Type "teen jobs" in the
findinfo.com search engine, and a good portion of what it turns up will have
something to do with teens and blow jobs.
The few actual links to
job listings talk in glorified terms about "career planning" or lighthearted
slang about "finding a gig," but they can’t mask what their listings reveal:
that we expect teens to take meaningless jobs at the bottom of the wage scale.
Those who aren’t
performing blow jobs for a fee are performing some other rote behavior such as
repeating "Welcome to Loews Cinema" or flipping burgers or – endlessly, and for
very low pay. According to Department of Labor statistics, over three-quarters
of jobs for youth are in retail.
About two-thirds of
U.S. fast food workers are under the age of 20. Are teens at least coming away
from their evening shifts at Taco Bell with job skills? Not unless you count
obedience, which sociologist Ester Reiter says, after 10 months of working at
Burger King, is the most valued trait amongst fast food workers (see her book,
Making Fast Food: From the Frying Pan into the Fryer). Beyond following the rote
demands of assembly-line type production, teens aren’t expected to know much. In
fact, despite accepting hundreds of millions of dollars in federal subsidies for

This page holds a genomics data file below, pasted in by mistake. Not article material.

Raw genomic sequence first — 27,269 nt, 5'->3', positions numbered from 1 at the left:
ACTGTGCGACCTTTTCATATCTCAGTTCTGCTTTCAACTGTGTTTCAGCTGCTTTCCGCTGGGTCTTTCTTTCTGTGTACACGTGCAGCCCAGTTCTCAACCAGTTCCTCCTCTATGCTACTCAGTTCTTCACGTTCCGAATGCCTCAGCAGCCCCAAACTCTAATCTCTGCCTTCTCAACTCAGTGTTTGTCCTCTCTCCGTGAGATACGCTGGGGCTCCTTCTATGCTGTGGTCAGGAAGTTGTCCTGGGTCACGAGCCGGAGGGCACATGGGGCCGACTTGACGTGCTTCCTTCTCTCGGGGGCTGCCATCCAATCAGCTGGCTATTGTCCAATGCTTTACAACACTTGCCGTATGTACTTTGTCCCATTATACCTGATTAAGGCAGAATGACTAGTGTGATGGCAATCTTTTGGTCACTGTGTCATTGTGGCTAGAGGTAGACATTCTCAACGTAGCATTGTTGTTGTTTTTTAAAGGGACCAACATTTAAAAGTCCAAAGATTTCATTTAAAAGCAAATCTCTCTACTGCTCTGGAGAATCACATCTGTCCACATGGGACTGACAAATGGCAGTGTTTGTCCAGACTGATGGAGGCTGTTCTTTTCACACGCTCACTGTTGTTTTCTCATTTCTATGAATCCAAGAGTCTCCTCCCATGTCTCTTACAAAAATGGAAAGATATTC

training workers, fast food chains put tremendous resources into research and
technology to reduce employee training.
One of the most
important shared goals of fast-food restaurants is the redesign of kitchen
equipment in order to reduce the cost of worker-training. "Make the equipment
intuitive, make it so that the job is easier to do right than to do wrong,"
advises Jerry Sus, the leading equipment systems engineer at McDonald’s. "The
easier it is for [the worker] to use, the easier it is for us not to have to
train him" (The Guardian, April 7, 2001).
Teens are exploited
from both directions in the retail world – as cheap labor and as a demographic
to be analyzed, probed, and minutely nurtured as consumers. When they’re not
working the cash register as an employee, we seem to expect them to be working
it from the other end – purchasing a steady flow of brand name goods that keep
marketers drooling over the current teen baby boom.
articles about teens in the Boston Globe and New York Times over the last few